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Yet another pizz technique thread

Discussion in 'Jazz Technique [DB]' started by Alvaro Martín Gómez A., Aug 28, 2005.

  1. Alvaro Martín Gómez A.

    Alvaro Martín Gómez A. TalkBass' resident Bongo + cowbell player

    Hi everybody.

    We started talking about this on the BG side, but it was like hijacking another thread (my fault) so I decided to start a new one in the right place.

    This is about the pizzicato technique. I'm primarily a bass guitar player, but I studied double bass during five years at the university with a Polish master and he taught me the most important things for a classical DB player (with German bow), but never talked about pizzicato. Only when the repertoire had some pizz passages he told me how should I play them, but never told me about playing jazz or something like that, so I'm kinda self-taught on DB pizzicato technique.

    I've always seen that most jazz players anchor their thumb on the back of the fingerboard and play with their fingers parallel to the strings. I've tried that and I feel really uncomfortable. I know that it can be solved with a good training, but again, I never had it. In this thread I'm posting a link for downloading a video with an excerpt of a gig I played at the beginning of this year with a chamber group and let me know your opinions about my pizzicato after watching it (no arco here). I'd like to know if it's definitely wrong or if that's a valid approach (I know that nowadays hardly anything can be labeled as "wrong" in music, but at least take into account the minimum standards). Some of you may say that I pluck the strings the same way as on bass guitar, but I disagree with that because on BG I pluck with a downward attack, like pushing the strings towards the fingerboard. The sound produced by this is unpleasant to my ears on double bass (at least with my fingers). For DB I pluck with an upward movement, like popping the strings but not so hard so they won't snap against the fingerboard, or just a little at certain moments.

    Some warnings: The piano isn't well tuned, you can get a glimpse of my uncontrolled (awful) vibrato and the audience claps at the end, which shouldn't be since this is a chamber suite and this isn't the final movement. The public is just starting to know about that stuff here. (I'm pretty sure that most of you have heard this. I won't tell you what is it - surprise)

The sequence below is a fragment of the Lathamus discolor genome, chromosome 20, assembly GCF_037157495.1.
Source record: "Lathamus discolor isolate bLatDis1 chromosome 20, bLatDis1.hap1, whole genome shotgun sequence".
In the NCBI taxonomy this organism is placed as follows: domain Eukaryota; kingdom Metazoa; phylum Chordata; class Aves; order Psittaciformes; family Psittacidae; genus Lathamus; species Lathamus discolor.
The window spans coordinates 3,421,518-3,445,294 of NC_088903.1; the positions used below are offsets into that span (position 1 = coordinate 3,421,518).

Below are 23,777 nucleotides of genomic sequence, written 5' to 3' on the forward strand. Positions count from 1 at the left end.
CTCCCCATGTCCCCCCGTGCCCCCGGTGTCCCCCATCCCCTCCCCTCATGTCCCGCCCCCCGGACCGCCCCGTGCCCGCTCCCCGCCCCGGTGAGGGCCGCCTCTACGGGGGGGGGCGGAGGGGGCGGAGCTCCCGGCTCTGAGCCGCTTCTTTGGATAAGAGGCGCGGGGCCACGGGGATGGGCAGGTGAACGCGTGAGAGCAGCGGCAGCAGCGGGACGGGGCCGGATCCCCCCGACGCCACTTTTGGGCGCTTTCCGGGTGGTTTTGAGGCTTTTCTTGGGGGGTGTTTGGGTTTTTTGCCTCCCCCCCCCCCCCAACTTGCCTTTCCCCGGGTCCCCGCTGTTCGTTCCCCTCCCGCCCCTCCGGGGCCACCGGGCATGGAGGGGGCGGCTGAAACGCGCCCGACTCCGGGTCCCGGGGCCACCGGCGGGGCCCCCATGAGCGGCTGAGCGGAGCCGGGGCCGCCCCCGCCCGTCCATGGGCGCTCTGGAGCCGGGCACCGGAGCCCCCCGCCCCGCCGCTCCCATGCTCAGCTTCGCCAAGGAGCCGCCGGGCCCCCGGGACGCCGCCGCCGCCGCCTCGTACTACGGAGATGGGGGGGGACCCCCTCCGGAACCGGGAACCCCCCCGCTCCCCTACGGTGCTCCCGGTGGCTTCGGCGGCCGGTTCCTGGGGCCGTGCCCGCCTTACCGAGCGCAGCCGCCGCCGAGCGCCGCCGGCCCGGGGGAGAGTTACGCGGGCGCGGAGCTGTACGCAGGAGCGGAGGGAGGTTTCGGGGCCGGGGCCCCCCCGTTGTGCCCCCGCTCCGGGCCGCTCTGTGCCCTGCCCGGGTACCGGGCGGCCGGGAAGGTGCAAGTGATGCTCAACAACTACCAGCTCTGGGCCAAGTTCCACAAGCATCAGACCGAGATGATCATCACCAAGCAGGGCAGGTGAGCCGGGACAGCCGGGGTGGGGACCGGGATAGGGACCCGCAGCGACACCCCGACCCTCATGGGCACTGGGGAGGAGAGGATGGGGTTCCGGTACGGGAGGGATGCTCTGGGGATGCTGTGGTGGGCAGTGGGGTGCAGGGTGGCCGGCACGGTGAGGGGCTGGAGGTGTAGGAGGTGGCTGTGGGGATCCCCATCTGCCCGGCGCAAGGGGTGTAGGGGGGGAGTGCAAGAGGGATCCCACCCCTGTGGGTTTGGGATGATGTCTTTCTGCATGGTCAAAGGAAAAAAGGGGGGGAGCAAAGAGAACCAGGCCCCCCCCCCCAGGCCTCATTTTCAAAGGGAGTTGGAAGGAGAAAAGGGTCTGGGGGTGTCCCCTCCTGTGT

There are many mistakes during the performance, but the most notable (for those of you who know the piece) happens at 2:35. There's an unexpected 4-second bass solo part because the pianist's brain just blanked and almost made me lose my control.

    This is a 5:41 long performance and the video is 56.8 MB big, so please be patient. Aside from your opinions and/or criticisms, I hope you enjoy it. Thank you in advance! :)



    Please notice that the file will be available for seven days only and for a limited number of downloads (I don't know how many).
  2. jallenbass

    jallenbass Supporting Member Commercial User

    May 17, 2005
    Bend, Oregon
    It sounds good for that (Bolling?). In my opinion it wouldn't be meaty enough for jazz. Your BG technique is more along the lines of standard jazz bass playing. Eddie Gomez uses a more perpendicular approach to the string and I believe uses his 1st 2 fingers together when walking.
  3. anonymous0726

    anonymous0726 Guest

    Nov 4, 2001
    Looks like classical pizzicato with no follow-through to me. Because my sound card is kaput, I'm guessing that you're probably getting a thinnish, thumpy sound (if you're pulling hard enough). I'm also guessing that you can't get much speed that way, especially at at any usable volume.

    You're best bet is to get a lesson with a jazz player, and one that plays your sort of setup -- either steel string or high-action gut. From learning to pull a proper sound out of the bass you'll have the breadth to get any kind of sound that you want.

    It also looks to me like the bass is a bit too low, causing you to hunch over quite a bit to play it. Also, you seem to put all of your weight on the one foot, which probably causes you a sore foot at the end of the night (for now) and hand and back problems down the road if you keep at it. The strict arm position and Simandl hands are admirable, but if you were studying with me I'd be trying to get you to loosen up a bit.

    You also appear to have some tension when you play. This could be partially habit as well as attributable to your body position.

    My 2p.
  4. anonymous0726

    anonymous0726 Guest

    Nov 4, 2001
    I just noticed your location, so my 'get a jazz teacher' advice might be a little hard to follow. Apologies for that.

    If no one else jumps in, I'll write out what it is that I do. I have a social enagagement and have to run out right now, though.
  5. Alvaro Martín Gómez A.

    Alvaro Martín Gómez A. TalkBass' resident Bongo + cowbell player

    Thank you for the quick responses (please keep them comin'!). Ray, many people have told me the same, but I just follow my master's directions: "You get the right height for the DB by sighting the instrument's nut when standing straight and in playing position: It should match your left eyebrow". I think it's hard for me to change that right now.
  6. Bassist4Life


    Dec 17, 2004
    Buffalo, NY
    I know this thread isn't about playing position, but I had to respond to this part. I too used to line up my eyebrow with the nut. Then I read an article by Gary Karr (need I say more). He says to adjust the height of your bass by hanging your right arm straight down (no bow). The right hand knuckles should line up with the bridge in good playing position. This will get you a little closer to the bridge when you play, but your sound will project more. Listen to his recordings and you will know. ;)
  7. Aaron Saunders

    Aaron Saunders

    Apr 27, 2002
    That seems pretty low to me -- it's how I used to do it. Since then, I've put the bass up higher and it's far more comfortable now. I just got back from a 4 day jazz camp, and out of the 4 other DB players, including faculty members John Geggie and Kieran Overs, NONE of them had their bass as low as I had it initially, and for good reason...it's just too damn low, it'll screw with your technique.